‘Although I can see how psychedelics can be healing, I cannot say they are worth the risk. I had a very narcissistic, controlling mother who gaslit me constantly. I was also raped in my 20s. Both led to anxiety and some PTSD from the rape, but I was managing quite well before the bad trip. The bad trip I had re-traumatized me and made my PTSD 100 times worse.’

‘The dosage involved was excessive, and I had become too blasé about the experience to handle it. Circumstances also contributed — there was a major storm after I dosed (the great storm of 1987 — it has a wiki page), and in an attempt to change setting I went outside and locked myself out in it!’

‘Whilst I feel that the negative aspects of my experience have effected me for nearly thirty years, the positive aspects of psychedelic experiences have ultimately outweighed this. After a break of about twenty years, I now use mushrooms regularly and find them hugely beneficial.’

‘The mental illnesses that I had previous diagnoses of before the event were complex PTSD, depression, and anxiety. Most of my psychedelic experiences have reduced symptoms of all three of those diagnosis. The negative experience i have described in this survey seriously increased the symptoms of PTSD, both by surfacing old traumas and by adding a new trauma, but it still somehow decreased symptoms of depression and anxiety (other than anxiety directly related to the bad experience). In the end, as with most “bad trips”, it ended up teaching me a lot and leading to really valuable growth and learning.’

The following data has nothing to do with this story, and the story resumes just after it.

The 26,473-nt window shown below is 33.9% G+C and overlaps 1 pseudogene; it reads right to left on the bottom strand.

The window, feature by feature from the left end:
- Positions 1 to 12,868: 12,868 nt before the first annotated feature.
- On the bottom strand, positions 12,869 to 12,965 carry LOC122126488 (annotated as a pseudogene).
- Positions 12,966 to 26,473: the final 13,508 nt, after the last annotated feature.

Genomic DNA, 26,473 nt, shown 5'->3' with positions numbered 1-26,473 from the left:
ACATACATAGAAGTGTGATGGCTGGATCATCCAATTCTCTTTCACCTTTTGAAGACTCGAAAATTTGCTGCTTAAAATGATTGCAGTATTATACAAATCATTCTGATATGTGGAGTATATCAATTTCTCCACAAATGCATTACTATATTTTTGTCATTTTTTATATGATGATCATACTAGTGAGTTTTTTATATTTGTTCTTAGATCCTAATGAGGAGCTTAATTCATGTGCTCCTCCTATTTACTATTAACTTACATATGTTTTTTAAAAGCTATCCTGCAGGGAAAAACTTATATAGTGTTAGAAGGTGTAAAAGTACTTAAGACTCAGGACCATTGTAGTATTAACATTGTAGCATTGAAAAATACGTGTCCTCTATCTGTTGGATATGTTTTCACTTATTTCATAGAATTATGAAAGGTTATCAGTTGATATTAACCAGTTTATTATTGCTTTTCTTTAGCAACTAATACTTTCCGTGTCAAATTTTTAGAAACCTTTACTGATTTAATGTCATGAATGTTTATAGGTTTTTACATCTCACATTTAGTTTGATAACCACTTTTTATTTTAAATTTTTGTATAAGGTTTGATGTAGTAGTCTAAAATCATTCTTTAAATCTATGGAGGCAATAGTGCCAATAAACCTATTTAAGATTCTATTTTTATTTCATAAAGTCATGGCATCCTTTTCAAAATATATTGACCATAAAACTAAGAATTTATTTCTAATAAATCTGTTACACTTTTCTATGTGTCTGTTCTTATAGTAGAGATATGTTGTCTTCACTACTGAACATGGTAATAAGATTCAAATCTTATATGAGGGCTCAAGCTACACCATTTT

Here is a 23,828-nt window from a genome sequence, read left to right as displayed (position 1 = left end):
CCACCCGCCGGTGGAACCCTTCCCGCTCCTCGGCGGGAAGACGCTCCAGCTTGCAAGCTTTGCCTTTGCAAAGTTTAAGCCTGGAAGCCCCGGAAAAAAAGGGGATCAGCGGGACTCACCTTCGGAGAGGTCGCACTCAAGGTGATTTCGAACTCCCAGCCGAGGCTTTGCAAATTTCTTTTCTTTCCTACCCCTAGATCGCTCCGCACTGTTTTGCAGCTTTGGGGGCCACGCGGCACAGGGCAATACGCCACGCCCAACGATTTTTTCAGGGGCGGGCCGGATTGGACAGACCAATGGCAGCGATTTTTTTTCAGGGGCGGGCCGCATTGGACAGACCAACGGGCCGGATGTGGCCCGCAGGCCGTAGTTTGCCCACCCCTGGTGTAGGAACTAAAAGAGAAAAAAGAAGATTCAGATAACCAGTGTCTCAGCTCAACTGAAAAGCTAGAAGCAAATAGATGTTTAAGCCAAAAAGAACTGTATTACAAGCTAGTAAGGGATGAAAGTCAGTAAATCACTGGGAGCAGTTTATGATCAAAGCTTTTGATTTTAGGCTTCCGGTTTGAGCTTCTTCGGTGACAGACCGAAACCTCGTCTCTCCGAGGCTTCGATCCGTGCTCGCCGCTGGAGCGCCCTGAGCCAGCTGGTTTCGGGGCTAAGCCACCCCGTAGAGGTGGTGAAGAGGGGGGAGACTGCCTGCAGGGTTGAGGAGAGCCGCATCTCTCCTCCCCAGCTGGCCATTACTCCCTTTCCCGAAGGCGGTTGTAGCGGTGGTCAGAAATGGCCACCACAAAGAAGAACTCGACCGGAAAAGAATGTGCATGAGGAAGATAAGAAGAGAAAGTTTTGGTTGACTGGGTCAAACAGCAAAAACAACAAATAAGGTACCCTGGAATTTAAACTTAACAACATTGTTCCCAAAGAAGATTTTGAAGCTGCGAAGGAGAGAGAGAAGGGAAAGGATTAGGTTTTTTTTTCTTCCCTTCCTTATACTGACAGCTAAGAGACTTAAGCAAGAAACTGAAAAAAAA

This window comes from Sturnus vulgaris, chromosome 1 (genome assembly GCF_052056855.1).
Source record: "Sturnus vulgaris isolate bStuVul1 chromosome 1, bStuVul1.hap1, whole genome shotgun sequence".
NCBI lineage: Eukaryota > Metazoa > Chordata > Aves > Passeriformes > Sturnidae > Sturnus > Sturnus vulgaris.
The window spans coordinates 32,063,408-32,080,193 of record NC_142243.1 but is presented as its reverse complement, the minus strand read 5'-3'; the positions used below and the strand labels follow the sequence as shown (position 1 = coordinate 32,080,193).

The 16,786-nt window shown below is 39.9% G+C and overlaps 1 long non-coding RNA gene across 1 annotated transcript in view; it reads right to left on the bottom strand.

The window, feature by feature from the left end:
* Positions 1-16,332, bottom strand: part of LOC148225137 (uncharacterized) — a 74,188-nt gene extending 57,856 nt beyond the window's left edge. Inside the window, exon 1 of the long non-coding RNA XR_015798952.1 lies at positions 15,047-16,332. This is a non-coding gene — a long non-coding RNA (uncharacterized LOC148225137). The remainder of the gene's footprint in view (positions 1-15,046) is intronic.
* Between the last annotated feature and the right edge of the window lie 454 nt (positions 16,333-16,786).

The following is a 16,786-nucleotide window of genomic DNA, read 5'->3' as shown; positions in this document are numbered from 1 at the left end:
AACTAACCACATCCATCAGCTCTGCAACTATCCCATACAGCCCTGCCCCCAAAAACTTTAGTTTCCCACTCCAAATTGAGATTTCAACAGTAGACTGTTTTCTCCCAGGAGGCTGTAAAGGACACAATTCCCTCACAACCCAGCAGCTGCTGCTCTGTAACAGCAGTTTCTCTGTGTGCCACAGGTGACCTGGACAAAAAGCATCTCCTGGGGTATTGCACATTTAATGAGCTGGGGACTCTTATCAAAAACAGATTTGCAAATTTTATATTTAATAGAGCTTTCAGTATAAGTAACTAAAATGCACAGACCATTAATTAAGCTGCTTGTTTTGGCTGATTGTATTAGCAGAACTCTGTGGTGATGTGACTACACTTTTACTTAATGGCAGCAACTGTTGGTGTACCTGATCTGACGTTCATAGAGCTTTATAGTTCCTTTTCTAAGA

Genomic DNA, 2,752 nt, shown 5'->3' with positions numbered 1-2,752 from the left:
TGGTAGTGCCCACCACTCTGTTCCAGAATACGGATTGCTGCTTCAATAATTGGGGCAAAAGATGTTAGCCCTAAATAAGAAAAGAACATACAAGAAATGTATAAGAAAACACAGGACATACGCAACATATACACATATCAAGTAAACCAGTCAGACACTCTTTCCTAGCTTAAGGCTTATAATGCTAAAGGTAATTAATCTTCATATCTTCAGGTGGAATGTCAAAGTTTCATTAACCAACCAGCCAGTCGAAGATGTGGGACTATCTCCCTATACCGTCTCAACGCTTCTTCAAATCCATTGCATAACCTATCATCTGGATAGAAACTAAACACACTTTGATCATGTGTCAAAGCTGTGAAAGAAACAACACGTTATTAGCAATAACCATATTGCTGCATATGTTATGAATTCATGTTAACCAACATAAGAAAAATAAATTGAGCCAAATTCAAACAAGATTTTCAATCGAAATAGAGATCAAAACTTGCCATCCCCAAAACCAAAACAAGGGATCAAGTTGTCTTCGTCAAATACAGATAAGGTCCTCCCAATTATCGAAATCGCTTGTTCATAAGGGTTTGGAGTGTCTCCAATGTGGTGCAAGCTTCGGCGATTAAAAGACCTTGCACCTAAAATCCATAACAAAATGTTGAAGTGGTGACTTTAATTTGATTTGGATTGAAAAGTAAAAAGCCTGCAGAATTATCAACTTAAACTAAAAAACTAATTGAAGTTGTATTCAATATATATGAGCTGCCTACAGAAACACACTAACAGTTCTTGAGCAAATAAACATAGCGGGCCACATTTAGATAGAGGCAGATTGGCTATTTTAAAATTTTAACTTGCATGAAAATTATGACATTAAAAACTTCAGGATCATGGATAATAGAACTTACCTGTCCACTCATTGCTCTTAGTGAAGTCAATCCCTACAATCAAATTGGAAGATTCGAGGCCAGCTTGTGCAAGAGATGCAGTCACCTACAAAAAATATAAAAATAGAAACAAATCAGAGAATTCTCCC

‘Taking psychedelics opened up something which took years to integrate. But I was very young and there wasn’t as much information around then and the internet did not exist.’

‘Whilst it’s great that these may help it concerns me that there is NO mention of any risks in any detail & as someone who suffered a “drug induced psychotic event”, I find it massively irresponsible. In my own journey to try & understand what has happened to me, I’ve researched as much as I could, emailed many organisations & various professionals and there’s nothing on the dangers, but also I realise that these psychedelics could be “the thing” that sorts me out. I definitely want more research because I so desperately want to heal. As time goes by, that glimmer of hope recedes more & more.’